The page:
The Canucks need Shane Doan, and he needs Vancouver
Here we are, August 6th, 2012, and Shane Doan is still a free agent. With nearly every other big name unrestricted free agent off the market, Doan is clearly the crown jewel of the NHL UFA’s still available. Doan has been waiting for a resolution on the Phoenix ownership situation, but as we know the Coyotes ownership situation is the story that doesn’t end.
While I don’t doubt that Shane Doan would prefer to stay in Phoenix, at 36-years old, he might be looking for long-term security, too. At this point, does anyone believe that Phoenix can offer that type of security? I think that even someone as loyal as Doan should be having doubts, and rumors are swirling that Shane Doan has narrowed down his list of possible destinations to three teams: the Pittsburgh Penguins, the New York Rangers, and the Vancouver Canucks. I believe that Vancouver is the team that has the most to gain by adding Doan, and that the city is the best landing spot for him.
There is little doubt as to who the leaders and best two players are on the Canucks. The Sedin twins are undoubtedly amongst the best players in the NHL. However, they will also turn 32-years old before the start of next season. The prime of their careers is winding down. Sure they will still be good players for more than a few years, but we must ask how much longer they will be at their absolute best. If the Canucks are going to continue to rely on the twins, the time to win with them is right here, right now.
The Canucks team, and the Sedins specifically, have long been criticized for their lack of toughness and for what has been perceived as poor playoff performances. Personally I think these criticisms are unfair. The twins have put up impressive numbers in the playoffs; Daniel has 46 points in his last 49 playoff games while Henrik has 51 points in his last 52 games. Would anyone argue that a point-per-game isn’t enough offence in the playoffs? As for the toughness argument, they are point producers. The list of skilled offensive players who don’t drop the gloves often is long and filled with the greatest names in the history of the sport. Quite simply it isn’t their job to be pugilists. I’ve never seen the twins shy away from playing in the corners or getting to the front of the net. Their offensive game is based on puck-control and playing the best cycle game in the NHL. They control the puck down low and the twins are not afraid to get into dirty areas and take the abuse that comes with it.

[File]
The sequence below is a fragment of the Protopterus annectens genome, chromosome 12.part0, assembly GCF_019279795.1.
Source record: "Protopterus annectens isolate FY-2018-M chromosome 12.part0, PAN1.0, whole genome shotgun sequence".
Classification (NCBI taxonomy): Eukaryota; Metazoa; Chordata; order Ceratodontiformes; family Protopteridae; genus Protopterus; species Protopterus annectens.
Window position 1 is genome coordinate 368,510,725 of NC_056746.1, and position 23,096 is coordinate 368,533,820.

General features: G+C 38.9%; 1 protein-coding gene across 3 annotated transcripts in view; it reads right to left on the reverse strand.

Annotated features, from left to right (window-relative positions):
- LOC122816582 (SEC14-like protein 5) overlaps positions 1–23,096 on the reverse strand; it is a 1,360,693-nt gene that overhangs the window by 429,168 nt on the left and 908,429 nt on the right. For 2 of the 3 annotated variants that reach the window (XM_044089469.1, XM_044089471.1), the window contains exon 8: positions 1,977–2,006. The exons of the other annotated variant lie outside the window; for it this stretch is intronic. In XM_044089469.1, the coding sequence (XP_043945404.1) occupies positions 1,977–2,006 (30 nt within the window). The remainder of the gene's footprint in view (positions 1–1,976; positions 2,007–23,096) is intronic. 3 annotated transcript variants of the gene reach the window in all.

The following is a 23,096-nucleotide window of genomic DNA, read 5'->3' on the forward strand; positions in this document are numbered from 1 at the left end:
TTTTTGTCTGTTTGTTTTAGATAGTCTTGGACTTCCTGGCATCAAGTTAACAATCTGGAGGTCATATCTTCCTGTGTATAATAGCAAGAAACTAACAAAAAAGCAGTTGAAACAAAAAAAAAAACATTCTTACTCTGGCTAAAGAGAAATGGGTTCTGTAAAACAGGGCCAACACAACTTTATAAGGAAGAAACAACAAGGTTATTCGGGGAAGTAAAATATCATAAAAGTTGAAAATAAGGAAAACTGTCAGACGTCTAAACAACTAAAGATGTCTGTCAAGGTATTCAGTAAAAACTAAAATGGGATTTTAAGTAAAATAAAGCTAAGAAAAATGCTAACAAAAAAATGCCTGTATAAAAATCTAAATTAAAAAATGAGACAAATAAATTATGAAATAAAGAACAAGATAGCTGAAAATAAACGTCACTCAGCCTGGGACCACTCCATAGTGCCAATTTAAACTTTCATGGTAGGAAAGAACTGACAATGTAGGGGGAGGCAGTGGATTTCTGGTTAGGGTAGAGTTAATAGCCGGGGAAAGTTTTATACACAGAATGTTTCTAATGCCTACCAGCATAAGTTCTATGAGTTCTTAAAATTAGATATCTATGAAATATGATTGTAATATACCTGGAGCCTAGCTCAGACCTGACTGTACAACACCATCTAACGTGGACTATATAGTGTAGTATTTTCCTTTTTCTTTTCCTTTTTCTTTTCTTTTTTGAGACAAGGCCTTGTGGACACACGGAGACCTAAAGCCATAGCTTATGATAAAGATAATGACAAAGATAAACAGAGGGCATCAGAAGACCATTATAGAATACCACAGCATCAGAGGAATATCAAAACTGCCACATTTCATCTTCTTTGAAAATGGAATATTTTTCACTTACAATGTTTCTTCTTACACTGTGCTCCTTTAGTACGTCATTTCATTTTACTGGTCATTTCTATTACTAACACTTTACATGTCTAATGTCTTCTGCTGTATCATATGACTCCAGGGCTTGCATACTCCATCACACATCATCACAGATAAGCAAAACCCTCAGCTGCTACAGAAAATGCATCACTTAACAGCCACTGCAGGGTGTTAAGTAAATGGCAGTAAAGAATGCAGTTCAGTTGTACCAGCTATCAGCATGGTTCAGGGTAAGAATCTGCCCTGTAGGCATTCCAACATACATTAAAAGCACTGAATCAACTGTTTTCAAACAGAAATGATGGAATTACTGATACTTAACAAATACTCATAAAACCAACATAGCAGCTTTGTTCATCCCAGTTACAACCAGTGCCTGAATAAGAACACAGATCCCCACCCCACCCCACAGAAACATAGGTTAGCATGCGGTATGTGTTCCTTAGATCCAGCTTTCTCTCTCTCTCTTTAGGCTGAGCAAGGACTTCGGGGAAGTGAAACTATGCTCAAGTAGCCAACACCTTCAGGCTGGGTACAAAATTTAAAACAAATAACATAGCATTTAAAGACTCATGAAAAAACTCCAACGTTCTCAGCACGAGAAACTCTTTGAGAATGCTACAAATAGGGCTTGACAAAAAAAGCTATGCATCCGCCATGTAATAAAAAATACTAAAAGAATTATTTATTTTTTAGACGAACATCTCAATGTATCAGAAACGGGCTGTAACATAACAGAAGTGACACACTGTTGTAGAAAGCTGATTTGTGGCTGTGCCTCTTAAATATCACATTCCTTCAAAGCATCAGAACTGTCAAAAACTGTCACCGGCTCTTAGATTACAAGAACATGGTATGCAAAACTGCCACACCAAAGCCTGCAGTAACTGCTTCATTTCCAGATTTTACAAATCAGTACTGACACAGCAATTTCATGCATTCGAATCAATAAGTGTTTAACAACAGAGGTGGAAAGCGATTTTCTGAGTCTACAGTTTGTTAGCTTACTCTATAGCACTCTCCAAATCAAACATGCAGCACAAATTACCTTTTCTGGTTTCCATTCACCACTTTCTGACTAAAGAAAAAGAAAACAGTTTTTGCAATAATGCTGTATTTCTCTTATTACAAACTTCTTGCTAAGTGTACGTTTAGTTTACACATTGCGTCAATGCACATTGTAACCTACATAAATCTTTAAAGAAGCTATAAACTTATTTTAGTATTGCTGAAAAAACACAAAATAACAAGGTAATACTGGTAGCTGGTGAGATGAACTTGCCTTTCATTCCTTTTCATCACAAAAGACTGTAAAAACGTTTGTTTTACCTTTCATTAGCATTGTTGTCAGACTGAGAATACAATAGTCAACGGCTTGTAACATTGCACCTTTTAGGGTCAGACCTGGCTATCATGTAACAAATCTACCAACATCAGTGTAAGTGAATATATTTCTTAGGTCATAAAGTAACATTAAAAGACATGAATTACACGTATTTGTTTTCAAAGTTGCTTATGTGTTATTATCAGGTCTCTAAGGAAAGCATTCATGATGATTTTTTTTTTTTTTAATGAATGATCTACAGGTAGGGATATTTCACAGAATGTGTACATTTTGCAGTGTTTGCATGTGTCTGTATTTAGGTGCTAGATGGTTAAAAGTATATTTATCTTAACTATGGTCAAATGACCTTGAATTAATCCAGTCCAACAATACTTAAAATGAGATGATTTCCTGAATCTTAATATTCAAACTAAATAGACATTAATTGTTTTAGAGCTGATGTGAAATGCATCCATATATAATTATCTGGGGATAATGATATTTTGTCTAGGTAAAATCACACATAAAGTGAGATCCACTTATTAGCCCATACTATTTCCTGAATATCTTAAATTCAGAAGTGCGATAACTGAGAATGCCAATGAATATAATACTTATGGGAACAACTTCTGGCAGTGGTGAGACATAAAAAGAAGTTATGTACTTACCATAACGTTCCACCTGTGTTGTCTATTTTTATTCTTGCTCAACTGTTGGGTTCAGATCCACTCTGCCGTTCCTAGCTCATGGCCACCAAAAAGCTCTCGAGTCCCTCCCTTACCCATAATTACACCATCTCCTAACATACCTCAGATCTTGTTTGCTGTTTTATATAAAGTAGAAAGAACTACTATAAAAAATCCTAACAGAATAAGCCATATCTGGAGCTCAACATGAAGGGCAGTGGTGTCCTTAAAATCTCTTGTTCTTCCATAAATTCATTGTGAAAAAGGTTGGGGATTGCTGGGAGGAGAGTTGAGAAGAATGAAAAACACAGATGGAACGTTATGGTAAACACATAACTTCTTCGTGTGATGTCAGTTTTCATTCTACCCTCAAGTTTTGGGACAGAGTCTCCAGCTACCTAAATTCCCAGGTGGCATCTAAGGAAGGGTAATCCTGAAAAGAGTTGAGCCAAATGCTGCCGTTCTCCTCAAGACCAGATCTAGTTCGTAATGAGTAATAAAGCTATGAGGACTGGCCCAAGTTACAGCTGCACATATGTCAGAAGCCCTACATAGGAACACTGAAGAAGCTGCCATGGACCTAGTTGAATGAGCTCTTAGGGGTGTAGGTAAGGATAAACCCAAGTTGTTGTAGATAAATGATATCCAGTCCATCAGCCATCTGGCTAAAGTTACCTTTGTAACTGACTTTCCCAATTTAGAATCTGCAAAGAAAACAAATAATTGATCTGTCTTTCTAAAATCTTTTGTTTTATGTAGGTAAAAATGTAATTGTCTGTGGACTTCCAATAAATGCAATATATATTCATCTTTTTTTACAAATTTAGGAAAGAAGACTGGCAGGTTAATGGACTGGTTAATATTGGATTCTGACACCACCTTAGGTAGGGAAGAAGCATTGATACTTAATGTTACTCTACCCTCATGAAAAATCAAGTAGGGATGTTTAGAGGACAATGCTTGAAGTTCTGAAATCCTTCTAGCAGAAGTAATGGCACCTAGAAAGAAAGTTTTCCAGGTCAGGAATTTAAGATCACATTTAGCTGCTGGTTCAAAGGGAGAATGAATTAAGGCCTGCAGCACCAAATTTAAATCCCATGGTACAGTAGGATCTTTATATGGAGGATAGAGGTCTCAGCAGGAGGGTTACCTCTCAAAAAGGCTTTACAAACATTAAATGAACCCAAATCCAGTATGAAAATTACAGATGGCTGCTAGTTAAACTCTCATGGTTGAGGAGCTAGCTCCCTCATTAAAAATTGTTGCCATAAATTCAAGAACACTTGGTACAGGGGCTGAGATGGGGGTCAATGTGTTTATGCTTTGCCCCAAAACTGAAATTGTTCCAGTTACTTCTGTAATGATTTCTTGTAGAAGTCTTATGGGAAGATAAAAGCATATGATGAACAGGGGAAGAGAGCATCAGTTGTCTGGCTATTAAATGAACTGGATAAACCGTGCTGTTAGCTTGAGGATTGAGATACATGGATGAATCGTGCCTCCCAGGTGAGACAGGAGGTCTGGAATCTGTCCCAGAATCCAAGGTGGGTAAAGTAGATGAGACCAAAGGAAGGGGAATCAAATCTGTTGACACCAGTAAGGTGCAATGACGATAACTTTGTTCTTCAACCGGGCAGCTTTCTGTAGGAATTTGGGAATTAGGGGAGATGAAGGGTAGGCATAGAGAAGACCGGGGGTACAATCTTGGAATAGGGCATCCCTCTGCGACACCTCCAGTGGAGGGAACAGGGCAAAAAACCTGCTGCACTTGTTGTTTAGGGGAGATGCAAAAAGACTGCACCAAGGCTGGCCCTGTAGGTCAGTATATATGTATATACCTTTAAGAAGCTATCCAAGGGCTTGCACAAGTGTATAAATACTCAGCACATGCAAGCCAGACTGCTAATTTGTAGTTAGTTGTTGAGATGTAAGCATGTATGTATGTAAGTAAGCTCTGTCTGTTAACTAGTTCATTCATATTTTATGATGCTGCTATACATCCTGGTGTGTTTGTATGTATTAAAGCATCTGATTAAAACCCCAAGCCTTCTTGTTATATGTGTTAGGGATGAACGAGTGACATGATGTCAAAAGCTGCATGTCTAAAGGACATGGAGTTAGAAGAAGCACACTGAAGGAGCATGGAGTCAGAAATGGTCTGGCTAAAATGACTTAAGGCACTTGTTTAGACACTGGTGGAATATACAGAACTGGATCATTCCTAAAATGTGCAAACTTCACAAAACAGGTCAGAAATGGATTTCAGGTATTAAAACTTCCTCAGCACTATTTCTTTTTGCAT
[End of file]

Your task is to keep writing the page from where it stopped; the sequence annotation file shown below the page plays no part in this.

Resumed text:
Now let’s turn our attention to Doan. As a RW there is an opening for him to play with the twins. His game is that of a pure power forward; he is a strong force on the boards and in front of the net. He’s also a pure goal scorer. In many ways his talents would fit like a glove with Daniel and Henrik. Meanwhile, he would be the tough, physically punishing player that the Sedin line has lacked. He would be able to play bodyguard for the twins while not sacrificing at all in the skill department. Doan is gritty, a warrior, and above all he is a leader. Doan is the type of heart and soul player who could inspire the Canucks when they need it most, bringing them the last piece to get over the hump.
So where does this leave Alex Burrows? As the regular linemate of the Sedins and a player who has had great success with them, wouldn’t bumping him out of that spot be a problem? No. Burrows also has chemistry with Ryan Kesler. He could seamlessly move into the second line and create a dynamic two-way duo with Kesler. This line would be amongst the best shutdown lines in the NHL, and would also provide offence at the other end of the rink. Win-win, right?
And what Doan’s needs? How is Vancouver the best fit? Well, Doan will be 36-years old before the start of next season. He is clearly on the downside of his career. This season he made it to the conference finals for the first time in his career. At his age, its unclear how many good years he has left. If he is going to win the Stanley Cup before he retires, it’s time to play for a contender now. Who better than the Canucks, a team that has won their division three straight years, and the defending back-to-back President’s trophy winners? In each of the last three years the Canucks have lost to the eventual Stanley Cup Champions. They are close, and have been able to keep their core together. Playing in the Northwest division, the Canucks should continue to dominate for the immediate future. Meanwhile the Penguins and Rangers will be involved in the 4-way war that is the Atlantic Division. The gruelling battles in that division, and the number of other contenders there, make emerging from that hell-hole a tougher proposition, and advancing to the Finals very difficult. Quite simply the Canucks would provide Doan the best chance to win, and win now.
So what needs to happen for this union to take place? The Canucks must clear room for Doan. They currently have less than $2.5 million in cap space, and I think it’s safe to say that more space will be needed to sign Shane Doan. The simplest way would be to move Roberto Luongo to create that room. Replacing Luongo with a much cheaper backup to Corey Schneider would create the space necessary to sign Shane Doan.
This move just makes too much sense for all the parties involved, so of course, I predict it won’t happen…. even though it should.
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